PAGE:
In Honor of Literary Veterans

And supporting the troops doesn't mean that you support war. It means that you support your fellow human beings.

I’m almost ashamed to admit that I’m only 200 pages into Orwell’s 1984, (I’ve forgotten when I even started the novel!), but I guess my excuse is my 20-page paper which is due at the end of the month. Nothing ruins pleasure-reading like grad school!

Right now I’ve just reached the part where after all the planning and toiling over Hate Week, Winston learns that his country of Oceania has just switched their enemy of Eurasia to Eastasia–and no one bats an eye over this turn of events, as if if had always been and will always be that way.

1984 is such a perfect read given that Veteran’s Day is tomorrow, because it demonstrates just how incomprehensible and useless war really is. Granted, I haven’t finished the book, but I hope that Winston and his comrades will be able to escape the iron grip of Big Brother some way–even if it has to be in death. But no spoilers!!!

I wanted to honor literary veterans by discussing my favorite war story: “A Perfect Day for Bananafish” by J.D. Salinger. This short story was published in 1948, right after World War II. It features Seymour Glass, of Salinger’s famous fictional Glass family. Seymour and his wife Muriel are on vacation on a Florida beach, but Seymour exhibits rather odd behavior.

He tells a young girl named Sybil about creatures called “bananafish.” He explains:

“Well, they swim into a hole where there’s a lot of bananas. They’re very ordinary-looking fish when they swim in. But once they get in, they behave like pigs. Why, I’ve known some bananafish to swim into a banana hole and eat as many as 78 bananas…Naturally, after that they’re so fat they can’t get out of the hole again.”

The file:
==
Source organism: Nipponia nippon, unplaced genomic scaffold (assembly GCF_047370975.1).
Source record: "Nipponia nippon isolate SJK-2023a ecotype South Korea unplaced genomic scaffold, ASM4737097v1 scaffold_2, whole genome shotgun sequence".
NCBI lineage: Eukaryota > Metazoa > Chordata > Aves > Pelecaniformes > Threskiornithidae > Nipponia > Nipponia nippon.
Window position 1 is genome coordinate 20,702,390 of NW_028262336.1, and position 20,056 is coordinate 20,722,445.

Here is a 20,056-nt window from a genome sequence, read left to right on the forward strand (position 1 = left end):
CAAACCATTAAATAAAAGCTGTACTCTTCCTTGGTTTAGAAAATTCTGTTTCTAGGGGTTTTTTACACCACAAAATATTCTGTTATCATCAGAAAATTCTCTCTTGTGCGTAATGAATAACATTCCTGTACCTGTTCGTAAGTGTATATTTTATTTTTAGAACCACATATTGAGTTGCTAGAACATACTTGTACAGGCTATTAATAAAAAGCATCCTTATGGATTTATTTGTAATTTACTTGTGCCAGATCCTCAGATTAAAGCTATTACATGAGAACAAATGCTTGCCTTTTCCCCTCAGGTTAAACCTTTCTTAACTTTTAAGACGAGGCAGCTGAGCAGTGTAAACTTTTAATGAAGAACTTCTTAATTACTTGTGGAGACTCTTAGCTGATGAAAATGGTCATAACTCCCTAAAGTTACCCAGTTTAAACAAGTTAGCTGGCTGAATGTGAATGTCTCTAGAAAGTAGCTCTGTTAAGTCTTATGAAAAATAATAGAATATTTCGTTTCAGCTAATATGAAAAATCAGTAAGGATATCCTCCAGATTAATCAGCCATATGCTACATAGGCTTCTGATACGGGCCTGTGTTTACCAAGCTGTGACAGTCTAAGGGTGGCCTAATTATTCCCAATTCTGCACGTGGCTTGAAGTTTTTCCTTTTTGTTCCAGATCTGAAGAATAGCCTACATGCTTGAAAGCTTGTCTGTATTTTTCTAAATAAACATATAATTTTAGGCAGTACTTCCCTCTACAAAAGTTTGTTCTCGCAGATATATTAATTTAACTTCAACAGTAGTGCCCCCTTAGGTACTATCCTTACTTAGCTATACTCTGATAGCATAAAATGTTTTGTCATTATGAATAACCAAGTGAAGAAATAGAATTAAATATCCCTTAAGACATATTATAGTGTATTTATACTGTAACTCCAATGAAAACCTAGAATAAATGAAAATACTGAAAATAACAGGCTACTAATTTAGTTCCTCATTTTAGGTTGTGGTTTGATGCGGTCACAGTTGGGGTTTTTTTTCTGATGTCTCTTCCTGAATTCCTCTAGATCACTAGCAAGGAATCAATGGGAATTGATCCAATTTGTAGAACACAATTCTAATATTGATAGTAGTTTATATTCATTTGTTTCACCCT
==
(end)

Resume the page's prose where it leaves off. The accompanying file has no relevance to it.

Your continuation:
Naturally, Sybil asks what happens to bananafish, and Seymour replies that they die. It’s at this point where you realize that this story has a much deeper meaning than a simple family vacation, and that Seymour is not okay. I won’t give away the ending, but I can’t think of a better story which addresses war and the PTSD from which many veterans suffer, often unnoticed by the people around them.

Salinger is an exquisite writer, and I loved this short story so much. Feel free to share your favorite war stories in honor of our literary (and real) veterans!

PS: Speaking of war, “The Hunger Games” trailer will be shown on Good Morning America this Monday! May the odds be ever in your favor!

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3 thoughts on “In Honor of Literary Veterans

  1. I hear you about not being able to read for pleasure in grad school. I have a 20 page paper due next month too. (i have to kind of abandon “The Marriage Plot”) I rediscovered “A Perfect Day for Bananafish” this summer. I love Salinger, and I agree that it’s a perfect story to discuss PTSD; something that has been around long before there was a name for it. Also: Is the Hunger Games trailer going to be an expanded one, or the same teaser trailer they’ve been showing?

  2. Pingback: Super Psyched for Salinger! | Book Club Babe

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